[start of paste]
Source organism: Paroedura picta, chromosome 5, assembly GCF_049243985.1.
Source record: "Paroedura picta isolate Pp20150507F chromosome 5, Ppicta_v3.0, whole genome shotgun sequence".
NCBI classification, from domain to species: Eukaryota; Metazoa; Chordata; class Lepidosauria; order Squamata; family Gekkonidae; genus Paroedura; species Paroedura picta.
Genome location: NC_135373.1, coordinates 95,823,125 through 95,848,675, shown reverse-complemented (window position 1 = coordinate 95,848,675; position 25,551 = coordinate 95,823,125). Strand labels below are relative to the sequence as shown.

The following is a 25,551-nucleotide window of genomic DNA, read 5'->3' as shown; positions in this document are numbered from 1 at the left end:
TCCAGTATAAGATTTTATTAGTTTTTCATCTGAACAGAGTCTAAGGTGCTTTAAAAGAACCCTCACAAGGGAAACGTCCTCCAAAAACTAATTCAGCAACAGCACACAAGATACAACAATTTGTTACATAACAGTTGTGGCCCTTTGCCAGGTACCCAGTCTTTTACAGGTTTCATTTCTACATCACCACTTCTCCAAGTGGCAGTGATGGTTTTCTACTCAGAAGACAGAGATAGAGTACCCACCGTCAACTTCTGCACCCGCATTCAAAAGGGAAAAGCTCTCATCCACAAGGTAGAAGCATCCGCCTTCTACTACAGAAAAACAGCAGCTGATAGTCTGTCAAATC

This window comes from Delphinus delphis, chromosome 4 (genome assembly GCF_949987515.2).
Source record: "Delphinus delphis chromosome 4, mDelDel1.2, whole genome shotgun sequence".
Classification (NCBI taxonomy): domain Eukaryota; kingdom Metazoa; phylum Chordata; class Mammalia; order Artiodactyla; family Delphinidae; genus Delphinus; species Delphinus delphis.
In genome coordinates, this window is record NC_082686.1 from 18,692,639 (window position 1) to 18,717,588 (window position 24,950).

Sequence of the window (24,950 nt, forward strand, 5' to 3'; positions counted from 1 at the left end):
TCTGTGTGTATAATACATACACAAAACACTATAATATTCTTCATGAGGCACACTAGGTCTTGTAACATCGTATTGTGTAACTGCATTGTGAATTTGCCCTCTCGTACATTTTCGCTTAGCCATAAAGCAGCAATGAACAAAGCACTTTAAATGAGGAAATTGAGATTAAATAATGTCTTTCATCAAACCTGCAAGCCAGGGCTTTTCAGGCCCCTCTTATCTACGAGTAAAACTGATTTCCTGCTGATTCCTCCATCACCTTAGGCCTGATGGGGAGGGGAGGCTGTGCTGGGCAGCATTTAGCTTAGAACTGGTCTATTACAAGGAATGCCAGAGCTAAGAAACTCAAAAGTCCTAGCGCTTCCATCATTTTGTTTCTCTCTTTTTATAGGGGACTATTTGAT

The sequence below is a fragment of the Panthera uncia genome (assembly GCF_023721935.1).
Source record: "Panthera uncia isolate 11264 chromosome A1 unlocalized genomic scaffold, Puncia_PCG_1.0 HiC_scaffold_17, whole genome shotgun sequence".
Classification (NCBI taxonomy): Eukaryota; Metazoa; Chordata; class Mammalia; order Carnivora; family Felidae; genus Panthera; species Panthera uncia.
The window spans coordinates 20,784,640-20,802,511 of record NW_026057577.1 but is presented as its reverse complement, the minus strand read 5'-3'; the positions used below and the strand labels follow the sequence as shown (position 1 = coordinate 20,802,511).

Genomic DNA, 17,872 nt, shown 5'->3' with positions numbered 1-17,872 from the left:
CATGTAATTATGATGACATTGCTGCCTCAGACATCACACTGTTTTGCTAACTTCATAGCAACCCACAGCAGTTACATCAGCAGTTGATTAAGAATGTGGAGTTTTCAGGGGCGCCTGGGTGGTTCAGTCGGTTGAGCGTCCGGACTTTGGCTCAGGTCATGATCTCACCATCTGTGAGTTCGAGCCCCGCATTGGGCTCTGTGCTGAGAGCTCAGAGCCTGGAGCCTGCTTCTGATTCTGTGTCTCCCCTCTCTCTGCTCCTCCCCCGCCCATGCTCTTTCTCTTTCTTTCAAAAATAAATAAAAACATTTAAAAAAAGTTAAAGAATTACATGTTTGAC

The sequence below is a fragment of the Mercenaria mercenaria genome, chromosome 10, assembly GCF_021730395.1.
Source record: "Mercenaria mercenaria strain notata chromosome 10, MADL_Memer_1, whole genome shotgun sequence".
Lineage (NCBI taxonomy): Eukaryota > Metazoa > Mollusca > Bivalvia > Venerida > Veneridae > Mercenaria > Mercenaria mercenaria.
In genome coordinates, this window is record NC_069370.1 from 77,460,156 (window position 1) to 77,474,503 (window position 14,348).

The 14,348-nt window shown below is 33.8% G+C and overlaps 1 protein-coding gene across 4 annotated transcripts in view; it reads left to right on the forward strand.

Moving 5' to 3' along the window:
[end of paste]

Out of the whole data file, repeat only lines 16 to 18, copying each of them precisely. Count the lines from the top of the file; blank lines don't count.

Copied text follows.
The window spans coordinates 20,784,640-20,802,511 of record NW_026057577.1 but is presented as its reverse complement, the minus strand read 5'-3'; the positions used below and the strand labels follow the sequence as shown (position 1 = coordinate 20,802,511).

Genomic DNA, 17,872 nt, shown 5'->3' with positions numbered 1-17,872 from the left:
CATGTAATTATGATGACATTGCTGCCTCAGACATCACACTGTTTTGCTAACTTCATAGCAACCCACAGCAGTTACATCAGCAGTTGATTAAGAATGTGGAGTTTTCAGGGGCGCCTGGGTGGTTCAGTCGGTTGAGCGTCCGGACTTTGGCTCAGGTCATGATCTCACCATCTGTGAGTTCGAGCCCCGCATTGGGCTCTGTGCTGAGAGCTCAGAGCCTGGAGCCTGCTTCTGATTCTGTGTCTCCCCTCTCTCTGCTCCTCCCCCGCCCATGCTCTTTCTCTTTCTTTCAAAAATAAATAAAAACATTTAAAAAAAGTTAAAGAATTACATGTTTGAC